My blogging output volume has dropped to a trickle, and what little of what is posted is just blather.  Despite the relative quiescence of this blog, the blogger himself is busier than a one-legged cat trying to scoot across a frozen pond. Unfortunately, the one-legged cat has to keep mum about the missing legs or why he is on the lake in the first place.  If I don’t stroke out from the chronic cortisol exposure, I’ll write about it all one day.

After some years in the industrial setting I am able to see why there is such a disconnect between academia and industry. The imperatives of the industrial chemist are dramatically different than that for a brother or sister chemist in academia. It is the job of the academic chemist to uncover new phenomena and tell the world about it. Oh yes, and teach a few students along the way.

The industrial chemist’s job is to apply known processes or to uncover them himself for greater profit for the stock holders. The main difference is that the industrial chemist must keep the work secret, or more accurately, out of the public domain.

Why did I use the word ‘disconnect’?  Well, if an industrial chemist wants to collaborate with an academic partner, the matter of secrecy comes up.  If the academic cannot transmute the work into a scholarly publication for inspection by the promotion and tenure committee, then he has effectively been unproductive.  Academics turn funding into publications. Well, except for the 50 % of the money that goes into overhead support.  If an academic does collaborate with an industrial group, there is the very real problem for the academic of how to use the work for career advancement, i.e., publication. Just covering academic labor and materials isn’t really enough (or shouldn’t be) for the university workers.

Another issue arises in regard to intellectual property. That is the matter of secrecy within an academic research group.  Say professor Smith has taken advantage of the Dole-Bayh Act and is performing research with the goal of applying for a patent. This very fact sets the group down a path that requires non-disclosure of results prior to and during the application.   Several things have to be in place in an academic lab that are unusual for the academic setting, but normal for the industrial setting.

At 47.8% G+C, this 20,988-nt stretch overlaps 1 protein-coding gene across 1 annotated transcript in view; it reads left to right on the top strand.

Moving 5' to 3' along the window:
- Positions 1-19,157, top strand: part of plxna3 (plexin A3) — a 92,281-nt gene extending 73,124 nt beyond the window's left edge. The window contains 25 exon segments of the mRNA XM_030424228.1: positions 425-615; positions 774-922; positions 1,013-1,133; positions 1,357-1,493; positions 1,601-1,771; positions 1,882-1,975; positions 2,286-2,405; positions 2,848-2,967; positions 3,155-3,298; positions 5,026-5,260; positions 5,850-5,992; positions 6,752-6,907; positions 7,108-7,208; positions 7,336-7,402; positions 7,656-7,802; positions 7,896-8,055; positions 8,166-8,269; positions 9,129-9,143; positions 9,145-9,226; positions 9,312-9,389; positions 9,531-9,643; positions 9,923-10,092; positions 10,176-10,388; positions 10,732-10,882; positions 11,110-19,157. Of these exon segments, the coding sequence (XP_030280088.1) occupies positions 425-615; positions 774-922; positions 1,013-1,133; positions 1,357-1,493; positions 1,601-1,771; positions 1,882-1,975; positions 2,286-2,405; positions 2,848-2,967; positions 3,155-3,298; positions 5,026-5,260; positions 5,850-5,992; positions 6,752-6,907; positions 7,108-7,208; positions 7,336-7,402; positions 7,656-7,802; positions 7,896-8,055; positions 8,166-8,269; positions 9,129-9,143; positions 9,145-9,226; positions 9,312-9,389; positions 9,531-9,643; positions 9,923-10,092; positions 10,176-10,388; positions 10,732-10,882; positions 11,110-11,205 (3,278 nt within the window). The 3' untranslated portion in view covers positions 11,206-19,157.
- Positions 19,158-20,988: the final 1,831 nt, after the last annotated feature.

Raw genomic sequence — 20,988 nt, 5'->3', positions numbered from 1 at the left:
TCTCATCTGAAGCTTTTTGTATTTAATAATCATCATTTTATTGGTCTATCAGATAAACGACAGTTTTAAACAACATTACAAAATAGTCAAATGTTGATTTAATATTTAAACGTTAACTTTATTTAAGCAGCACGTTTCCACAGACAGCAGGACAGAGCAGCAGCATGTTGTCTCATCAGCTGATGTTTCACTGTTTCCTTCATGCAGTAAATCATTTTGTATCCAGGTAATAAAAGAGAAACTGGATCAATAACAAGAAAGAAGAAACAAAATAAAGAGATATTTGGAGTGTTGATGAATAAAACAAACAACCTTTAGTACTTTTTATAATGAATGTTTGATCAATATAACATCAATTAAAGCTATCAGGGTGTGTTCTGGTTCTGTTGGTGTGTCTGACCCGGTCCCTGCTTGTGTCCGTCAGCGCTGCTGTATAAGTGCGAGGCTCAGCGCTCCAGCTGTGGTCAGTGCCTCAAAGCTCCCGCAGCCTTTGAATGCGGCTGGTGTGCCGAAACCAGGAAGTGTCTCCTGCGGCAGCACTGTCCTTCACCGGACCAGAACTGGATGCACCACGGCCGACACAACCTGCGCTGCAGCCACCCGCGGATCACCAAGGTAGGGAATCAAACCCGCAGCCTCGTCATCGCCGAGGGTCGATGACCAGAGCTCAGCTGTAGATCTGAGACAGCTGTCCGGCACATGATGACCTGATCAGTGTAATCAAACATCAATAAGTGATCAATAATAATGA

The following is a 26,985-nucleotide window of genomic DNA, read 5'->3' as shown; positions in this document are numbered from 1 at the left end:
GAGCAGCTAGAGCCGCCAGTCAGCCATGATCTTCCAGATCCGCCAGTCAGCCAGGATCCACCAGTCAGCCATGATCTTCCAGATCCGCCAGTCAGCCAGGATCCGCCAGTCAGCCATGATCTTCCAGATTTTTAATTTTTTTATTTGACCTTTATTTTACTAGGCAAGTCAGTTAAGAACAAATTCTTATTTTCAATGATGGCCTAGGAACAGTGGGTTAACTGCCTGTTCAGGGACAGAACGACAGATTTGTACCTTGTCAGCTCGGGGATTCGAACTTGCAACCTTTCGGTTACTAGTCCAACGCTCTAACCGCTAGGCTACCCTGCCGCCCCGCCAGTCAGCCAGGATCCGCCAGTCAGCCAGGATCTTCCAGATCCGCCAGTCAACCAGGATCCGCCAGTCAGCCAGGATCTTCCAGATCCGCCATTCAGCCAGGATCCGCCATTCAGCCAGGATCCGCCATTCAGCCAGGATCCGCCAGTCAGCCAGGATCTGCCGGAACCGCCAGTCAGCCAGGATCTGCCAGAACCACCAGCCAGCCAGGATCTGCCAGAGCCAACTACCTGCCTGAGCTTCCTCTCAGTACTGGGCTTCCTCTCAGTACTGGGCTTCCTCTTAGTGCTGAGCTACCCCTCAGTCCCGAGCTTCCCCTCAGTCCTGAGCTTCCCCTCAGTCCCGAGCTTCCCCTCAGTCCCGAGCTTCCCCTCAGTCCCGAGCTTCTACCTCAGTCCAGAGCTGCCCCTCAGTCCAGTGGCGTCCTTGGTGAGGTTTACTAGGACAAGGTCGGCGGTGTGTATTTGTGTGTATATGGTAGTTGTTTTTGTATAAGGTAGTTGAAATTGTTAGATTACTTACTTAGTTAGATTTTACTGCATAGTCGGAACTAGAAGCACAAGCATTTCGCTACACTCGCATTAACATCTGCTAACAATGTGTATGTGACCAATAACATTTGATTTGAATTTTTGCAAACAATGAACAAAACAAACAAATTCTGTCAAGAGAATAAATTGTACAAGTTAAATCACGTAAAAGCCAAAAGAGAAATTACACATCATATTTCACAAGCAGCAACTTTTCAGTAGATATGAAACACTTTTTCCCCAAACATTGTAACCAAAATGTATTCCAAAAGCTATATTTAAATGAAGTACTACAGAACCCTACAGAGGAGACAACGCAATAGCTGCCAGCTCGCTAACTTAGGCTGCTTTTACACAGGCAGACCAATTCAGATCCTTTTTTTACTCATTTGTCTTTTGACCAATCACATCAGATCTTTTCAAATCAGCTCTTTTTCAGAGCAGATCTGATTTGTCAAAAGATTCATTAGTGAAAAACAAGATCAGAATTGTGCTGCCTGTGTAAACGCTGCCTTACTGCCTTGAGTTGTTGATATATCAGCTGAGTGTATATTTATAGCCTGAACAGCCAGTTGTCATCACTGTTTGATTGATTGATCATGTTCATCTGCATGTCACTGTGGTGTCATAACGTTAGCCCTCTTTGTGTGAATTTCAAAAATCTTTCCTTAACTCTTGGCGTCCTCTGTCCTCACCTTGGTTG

First, patent-seeking academics must be very quiet about their work during the critical concept development phases. One of the most disastrous things that can happen to a patent application is confusion relating to the matter of inventorship.  And one way to muddy the inventorship is to be careless about who is involved in technical discussions while the invention is in the formulative phase. In the university setting, group meetings with outsiders or uninvolved group members can lead to unexpected and poorly documented inventive contributions.

Word to the wise: You don’t have to wait for someone to complain about inventorship after the patent is allowed. If your own patent attorney, who is an officer of the court I might add, gets wind that someone was left off the inventors list during prosecution, he/she is duty bound to amend the application, possibly casting doubt in the mind of the examiner on the veracity of earlier signed documents.

Playing games with the list of inventors is the fast track to rejection of the application. All inventors and assignees should clearly understand that your own patent attorney, the one whose boat payment you’re funding, answers to a higher calling, so to speak.  They have obligations and liabilities that you can’t  imagine. Help them get you a patent with the cleanest possible file wrapper.

An academic research group with more members than inventors probably needs to split the invention away from the rest of the group. This is a good opportunity for the patent attorney to school the group members on the patenting process and outline best practices. The research prof should outline a plant to partition the group in a way that disclosure is minimized. Notebooks and meetings should be carefully monitored in any event, but some kind of isolation is always best.

Then the question arises of what to do with thesis work that arose from an incomplete patent project. What does the student get out of it? This is magnified even more if the professor is part of a startup company who indends to use the technology the grad student developed. Again, what does the grad student get of it?  A degree? For development services ingetting a startup off the ground?  Good question. Certainly there examples out there where these matetrs have been worked out.

My views on academic patenting have been expressed previously and I still believe it is terrible public policy.

It is plain that patenting in the academic environment poses special challenges and cultural changes for those hoping to get a patent.  In the industrial setting, such matters are normal and institutionalized.